Technology-based interventions to support the informal caregivers of stroke survivors
Citation: Aldehaim AY, Alotaibi FF, Uphold CR, et al. The impact of technology-based interventions on informal caregivers of stroke survivors: a systematic review. Telemedicine journal and e-Health. 2016 Mar;22(3):223-31.
What is this? The COVID-19 pandemic is placing a strain on informal caregivers for patients with conditions such as stroke. Existing research on the use of technology-based interventions for supporting informal caregivers of stroke survivors might provide useful information for policy makers.
In this systematic review, the authors searched for studies of technology-based interventions for adult caregivers of stroke survivors. They restricted their search to articles published in English and did the search in February 2015. They included 5 studies (total: 299 caregivers and 32 stroke survivors) including 2 randomized trials and 3 pilot/preliminary studies.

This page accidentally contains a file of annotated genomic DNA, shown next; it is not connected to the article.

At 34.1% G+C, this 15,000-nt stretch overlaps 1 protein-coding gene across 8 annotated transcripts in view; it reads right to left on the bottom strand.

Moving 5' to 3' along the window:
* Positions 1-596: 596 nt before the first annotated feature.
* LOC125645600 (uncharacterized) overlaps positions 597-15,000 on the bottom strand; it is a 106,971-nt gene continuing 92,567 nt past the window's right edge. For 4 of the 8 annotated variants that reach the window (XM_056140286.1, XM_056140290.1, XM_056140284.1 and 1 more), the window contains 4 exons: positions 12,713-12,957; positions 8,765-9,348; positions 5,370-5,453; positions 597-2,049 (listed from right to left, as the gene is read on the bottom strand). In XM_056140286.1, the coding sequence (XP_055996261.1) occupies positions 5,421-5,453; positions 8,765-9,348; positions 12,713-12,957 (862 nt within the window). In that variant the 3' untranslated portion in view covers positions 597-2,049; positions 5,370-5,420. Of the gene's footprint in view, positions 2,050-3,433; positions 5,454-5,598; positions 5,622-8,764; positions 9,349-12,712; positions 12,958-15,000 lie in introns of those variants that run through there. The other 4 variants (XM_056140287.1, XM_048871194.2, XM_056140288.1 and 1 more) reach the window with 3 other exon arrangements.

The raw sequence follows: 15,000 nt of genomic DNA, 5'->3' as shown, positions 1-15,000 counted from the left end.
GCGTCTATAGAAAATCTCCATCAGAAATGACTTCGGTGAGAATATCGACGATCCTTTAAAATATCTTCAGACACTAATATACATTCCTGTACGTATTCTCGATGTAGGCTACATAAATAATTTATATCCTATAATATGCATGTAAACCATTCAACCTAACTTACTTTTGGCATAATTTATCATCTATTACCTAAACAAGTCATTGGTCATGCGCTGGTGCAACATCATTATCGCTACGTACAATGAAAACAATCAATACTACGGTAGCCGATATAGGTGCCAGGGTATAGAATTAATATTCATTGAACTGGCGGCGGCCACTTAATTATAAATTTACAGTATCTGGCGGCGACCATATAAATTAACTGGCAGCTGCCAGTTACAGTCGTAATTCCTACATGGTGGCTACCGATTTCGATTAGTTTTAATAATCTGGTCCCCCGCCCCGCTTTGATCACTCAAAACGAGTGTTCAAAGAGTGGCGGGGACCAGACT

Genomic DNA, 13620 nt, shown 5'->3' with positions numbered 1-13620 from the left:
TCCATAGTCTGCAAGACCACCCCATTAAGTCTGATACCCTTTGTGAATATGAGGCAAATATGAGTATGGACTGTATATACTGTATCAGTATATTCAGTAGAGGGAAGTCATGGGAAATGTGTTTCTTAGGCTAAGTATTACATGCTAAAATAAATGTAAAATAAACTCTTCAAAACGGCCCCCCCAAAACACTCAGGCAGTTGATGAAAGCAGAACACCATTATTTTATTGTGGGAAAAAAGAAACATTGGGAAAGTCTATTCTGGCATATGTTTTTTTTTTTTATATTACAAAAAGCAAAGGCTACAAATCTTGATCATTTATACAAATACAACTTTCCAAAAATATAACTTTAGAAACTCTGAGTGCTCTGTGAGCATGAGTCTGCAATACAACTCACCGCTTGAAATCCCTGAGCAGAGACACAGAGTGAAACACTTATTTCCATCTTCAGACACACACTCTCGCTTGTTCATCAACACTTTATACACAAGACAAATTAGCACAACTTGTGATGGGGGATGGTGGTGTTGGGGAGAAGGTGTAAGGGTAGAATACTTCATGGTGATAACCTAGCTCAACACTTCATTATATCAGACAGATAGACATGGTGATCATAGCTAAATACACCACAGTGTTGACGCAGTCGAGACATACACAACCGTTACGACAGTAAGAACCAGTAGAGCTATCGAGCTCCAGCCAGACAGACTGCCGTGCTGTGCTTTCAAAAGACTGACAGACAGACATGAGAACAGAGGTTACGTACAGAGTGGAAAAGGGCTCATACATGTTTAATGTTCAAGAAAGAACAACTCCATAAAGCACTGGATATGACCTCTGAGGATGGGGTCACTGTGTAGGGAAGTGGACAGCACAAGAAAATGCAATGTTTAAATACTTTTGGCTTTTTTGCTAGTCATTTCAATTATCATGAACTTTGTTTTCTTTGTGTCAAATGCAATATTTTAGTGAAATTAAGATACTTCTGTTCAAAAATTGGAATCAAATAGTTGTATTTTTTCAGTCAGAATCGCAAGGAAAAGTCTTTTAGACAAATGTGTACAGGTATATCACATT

What was found: Technology-based interventions may be effective in decreasing caregivers’ depressive symptoms.
Technology-based interventions had no significant effects on caregivers’ perceived burden of care, problem-solving abilities, health status, or perceived social support.
Visits to the emergency department and hospital readmissions of stroke survivors significantly decreased after the introduction of technology-based interventions.
Disclaimer: This summary has been written by staff and volunteers of Evidence Aid in order to make the content of the original document accessible to decision makers who are searching for the available evidence on the coronavirus (COVID-19) but may not have the time, initially, to read the original report in full. This summary is not intended as a substitute for the medical advice of physicians, other health workers, professional associations, guideline developers, or national governments and international agencies. If readers of this summary think that the evidence that is presented within it is relevant to their decision-making they should refer to the content and details of the original article, and the advice and guidelines offered by other sources of expertise, before making decisions. Evidence Aid cannot be held responsible for any decisions made about the coronavirus (COVID-19) on the basis of this summary alone.